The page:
The Daily Register - Harrisburg, IL
Massachusetts reporter Joe Reppucci's news and resources for those who love pets
The Ruff Report: Dogs and Safety
email print
About this blog
Joe Reppucci of Lexington, Mass., writes about dogs and keeping them a healthy part of the family. He has worked as a reporter and editor on major daily newspapers in the Boston area for more than 30 years and is a graduate of Lexington High School ...
The Dog Blog
Joe Reppucci of Lexington, Mass., writes about dogs and keeping them a healthy part of the family. He has worked as a reporter and editor on major daily newspapers in the Boston area for more than 30 years and is a graduate of Lexington High School and of Suffolk University in Boston. He writes often about nutrition, behavior and saving money on pet supplies and insurance.
Recent Posts
Dec. 8, 2012 11:15 a.m.

parent.deselectBloggerImageGracefully();} catch(e) {}">
Don't be in the dark about this pet threat
A natural phenomenon that happens each year puts your pet at a much higher risk of injury or even death, and dogs and cats need careful guidance to deal with it, an animal welfare agency warns.This marvel of Mother Nature that endangers the well-being of pets occurs in late autumn and winter, the period when daylight becomes scarce, nights are longer and the chances of your pet being hit by a vehicle skyrocket.
Story continues below
A book about a rescue dog
that will touch your heart
THE HUNT OF HER LIFE, a full-color book by newspaper journalist and MySetterSam.com publisher Joseph A. Reppucci, is must reading for animal lovers of all ages. It has 60 color photos of dogs to illustrate the compelling story of Samantha, an unwanted rescue dog adopted at age 2 by Mr. Reppucci. Travel with them along a trail of life filled with surprising twists, sudden turns, mystery and even what some call a miracle. And when the journey is finished, you may never look at people and their pets, motherhood - and perhaps even God - in the same way. THE HUNT OF HER LIFE will take you on a captivating journey - a trip like no other - that will touch your heart.
For more details and to order, go to the
MySetterSam E-store
Also find The Hunt of Her Life on:
Story continues here
During this period, road traffic accidents involving pets spike 8 percent, resulting in more broken bones, fractures and deaths, according to PDSA, a leading veterinary charity in Britain.
"It's essential to keep your dog on a lead when out walking and, as much as possible, only walk them in daylight," Elaine Pendlebury, a veterinarian for PDSA, states in a media release.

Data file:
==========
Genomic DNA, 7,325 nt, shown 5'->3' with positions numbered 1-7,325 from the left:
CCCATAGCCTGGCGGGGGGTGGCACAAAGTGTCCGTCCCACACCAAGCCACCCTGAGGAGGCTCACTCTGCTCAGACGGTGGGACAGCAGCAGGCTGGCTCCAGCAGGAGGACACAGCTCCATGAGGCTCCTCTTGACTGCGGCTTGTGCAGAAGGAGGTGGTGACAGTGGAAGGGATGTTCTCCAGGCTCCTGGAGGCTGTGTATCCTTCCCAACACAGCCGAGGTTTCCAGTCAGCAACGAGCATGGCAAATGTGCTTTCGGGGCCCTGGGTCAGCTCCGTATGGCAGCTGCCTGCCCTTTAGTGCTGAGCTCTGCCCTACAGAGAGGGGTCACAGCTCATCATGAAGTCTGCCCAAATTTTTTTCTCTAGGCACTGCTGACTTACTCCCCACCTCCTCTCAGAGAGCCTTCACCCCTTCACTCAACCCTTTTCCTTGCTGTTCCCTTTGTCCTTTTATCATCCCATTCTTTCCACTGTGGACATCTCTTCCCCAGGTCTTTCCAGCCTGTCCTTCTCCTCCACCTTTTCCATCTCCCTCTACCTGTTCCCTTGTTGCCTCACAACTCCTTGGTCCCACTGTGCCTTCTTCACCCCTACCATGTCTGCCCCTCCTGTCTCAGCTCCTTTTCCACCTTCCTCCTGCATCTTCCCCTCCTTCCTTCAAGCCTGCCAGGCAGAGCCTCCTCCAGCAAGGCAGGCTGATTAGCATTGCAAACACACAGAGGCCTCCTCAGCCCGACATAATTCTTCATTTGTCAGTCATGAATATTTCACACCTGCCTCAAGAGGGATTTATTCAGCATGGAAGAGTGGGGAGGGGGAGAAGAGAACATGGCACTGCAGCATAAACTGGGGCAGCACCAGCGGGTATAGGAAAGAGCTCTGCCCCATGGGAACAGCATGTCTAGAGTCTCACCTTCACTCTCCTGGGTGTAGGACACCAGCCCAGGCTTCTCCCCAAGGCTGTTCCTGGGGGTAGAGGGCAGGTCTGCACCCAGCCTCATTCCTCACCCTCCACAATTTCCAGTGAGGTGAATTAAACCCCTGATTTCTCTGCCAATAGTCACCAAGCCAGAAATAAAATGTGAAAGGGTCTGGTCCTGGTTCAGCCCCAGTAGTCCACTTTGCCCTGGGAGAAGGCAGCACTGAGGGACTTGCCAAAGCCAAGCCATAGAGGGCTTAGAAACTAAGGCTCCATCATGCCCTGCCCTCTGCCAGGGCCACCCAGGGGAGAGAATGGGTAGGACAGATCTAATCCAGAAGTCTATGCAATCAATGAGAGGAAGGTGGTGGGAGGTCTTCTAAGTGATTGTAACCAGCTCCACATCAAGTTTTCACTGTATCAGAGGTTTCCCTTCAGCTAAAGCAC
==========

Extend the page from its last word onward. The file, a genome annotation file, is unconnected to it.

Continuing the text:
The injuries that occur from road traffic accidents during winter are also far more severe - or even fatal - than at other times of the year, Dr. Pendlebury said. Pets frequently get hit by vehicles moving at higher speeds because drivers brake late since they are unable to see a pet dashing into the road until the last moment.
"During the winter, victims of road traffic accidents are one of the most common causes of trauma we see at PDSA PetAid hospitals," Dr. Pendlebury said.
Young cats, like those age 7 months to 2 years, are particularly vulnerable because they often lack "street-wise" abilities.
Because of the darkness, pet owners many times fail to realize their dog or cat has been hit by a vehicle, Dr. Pendlebury said. "Often injuries are hidden or impossible to detect without a veterinary inspection; such as bruises buried beneath layers of fur or internal injuries."
According to PDSA, indications that a pet has been involved in road traffic accident include: Pale gums and lips, which could be a sign of internal bleeding; difficulty breathing; cuts, wounds and bruises; scuffed hind claws which could indicate a dug its claws into the road when hit; and limping or inability to stand.
Related reports about dogs and winter:
Don't let your pet get the winter blues
Reports about dogs, poison and safety:
Grapes, mushrooms, pot are leading pet poisons
Pet poisons bloom everywhere
This information about poisoning can save your dog's life
Common household item cause most pet poisonings
Reports about dogs, food and safety
Toxic levels of chemical found in dog foods
Chocolate, candies mean danger for dogs
Reports about dogs and safety
This common activity can injure - even kill - your pet
In emergency, your pet's survival depends on you
No ID means death for 800,000 pets a year
Protect your pet from theft and torture
Pets capable of swallowing strange objects
Keep your pet safe during floods, storms
More reports about dogs and safety
Reports about dogs, behavior and safety
Dogs always mouth off before they bite
Dogs feel no guilt about misbehaving
Hey dummy, your dog's smarter than you think
A fun place for dogs where fighting often erupts
The secret to getting your dog to behave
PDSA recommends these precautions to reduce the risk of pets being hit by a vehicle:
  • Keep your pets in at night when possible.
  • When walking a dog, use a non-extending lead and well-fitted collar to make it impossible for him to run into the road.
  • Use fluorescent jackets on yourself and dog when walking at night.
So easy to read. You choose the topic!
Adoption | Food | Health | Money | Rescue
Safety & Behavior | Surveys & Studies
Like MySetterSam on Facebook

Recent Posts

    latest blogs

    • Community
    • National

  • Financial Advice from Jim Cramer
  • Read More
  • Events Calendar